While a slowdown in demand for PC chips has resulted in semiconductor manufacturers lowering their financial forecasts for the rest of 2022, production shortages are likely to plague the automotive industry for some time yet.
“Some of our largest customers are reducing inventory levels at a rate not seen in the last decade,” Intel CEO Pat Gelsinger said in an earnings call last week, after its PC chip unit saw sales plummet 25 per cent.
The automotive world is still looking down the barrel of years of supply chain disruption. Toyota has cut its production estimate for this month by 20 per cent.
Mazda was forced to pull features from its Mazda 3 and CX-5.
“Global parts supply, factory closures and logistics issues continue to challenge automotive manufacturing,” said a Mazda Australia spokesperson.
Bosch sees the chip shortages lasting well in 2023.
Bosch chairman and CEO Stefan Hartung told Automotive News that his company will pump A$4.39 billion into chip manufacturing between now and 2026.
“There will be another important step next year because there will be a change in the economy in general that will impact the demand side of the question,” said Hartung.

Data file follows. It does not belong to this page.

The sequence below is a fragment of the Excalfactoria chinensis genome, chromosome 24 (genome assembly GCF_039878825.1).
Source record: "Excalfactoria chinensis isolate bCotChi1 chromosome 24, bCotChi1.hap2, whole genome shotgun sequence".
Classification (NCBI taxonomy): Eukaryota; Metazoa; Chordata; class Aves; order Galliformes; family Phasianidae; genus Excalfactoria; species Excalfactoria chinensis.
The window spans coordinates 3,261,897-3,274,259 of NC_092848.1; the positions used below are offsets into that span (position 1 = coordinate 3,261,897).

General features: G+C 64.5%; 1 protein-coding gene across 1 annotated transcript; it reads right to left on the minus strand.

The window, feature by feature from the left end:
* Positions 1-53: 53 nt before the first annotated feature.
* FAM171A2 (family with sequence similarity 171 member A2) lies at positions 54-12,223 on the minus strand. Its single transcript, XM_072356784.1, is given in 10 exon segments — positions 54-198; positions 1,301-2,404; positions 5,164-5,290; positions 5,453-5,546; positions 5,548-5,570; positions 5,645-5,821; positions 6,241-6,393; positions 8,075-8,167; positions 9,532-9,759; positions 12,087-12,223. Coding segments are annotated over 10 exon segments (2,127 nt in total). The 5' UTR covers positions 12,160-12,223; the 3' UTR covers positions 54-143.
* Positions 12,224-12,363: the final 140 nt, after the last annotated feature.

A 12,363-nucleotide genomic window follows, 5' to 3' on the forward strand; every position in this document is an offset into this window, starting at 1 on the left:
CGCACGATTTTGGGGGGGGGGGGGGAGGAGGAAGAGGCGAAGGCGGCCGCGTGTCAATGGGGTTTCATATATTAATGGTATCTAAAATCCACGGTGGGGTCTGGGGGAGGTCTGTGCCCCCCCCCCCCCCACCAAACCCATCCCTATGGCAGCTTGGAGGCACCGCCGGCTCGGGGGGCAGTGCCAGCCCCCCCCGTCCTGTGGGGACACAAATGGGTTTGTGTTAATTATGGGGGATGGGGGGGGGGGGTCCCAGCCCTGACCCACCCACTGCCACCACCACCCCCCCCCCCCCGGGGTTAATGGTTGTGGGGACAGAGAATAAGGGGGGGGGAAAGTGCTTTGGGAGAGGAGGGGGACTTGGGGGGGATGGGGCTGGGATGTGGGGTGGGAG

“And then hopefully, at the end of next year, we’ll have a much clearer view of how to move ahead with the demand growth.”
Last month, the UK saw its lowest number of used car sales since 1996. The Society of Motor Manufacturers and Traders revealed UK drivers are waiting up to 12 months for delivery of some model cars.
“The semiconductor shortage is stifling the new car market even more than last year’s lockdown,” claims Mike Hawes, the SMMT chief executive.
“Electric vehicle demand continues to be the one bright spot, as more electric cars than ever take to the road, but while this growth is welcome, it is not yet enough to offset weak overall volumes, which has huge implications for fleet renewal and our ability to meet overall carbon reduction targets.”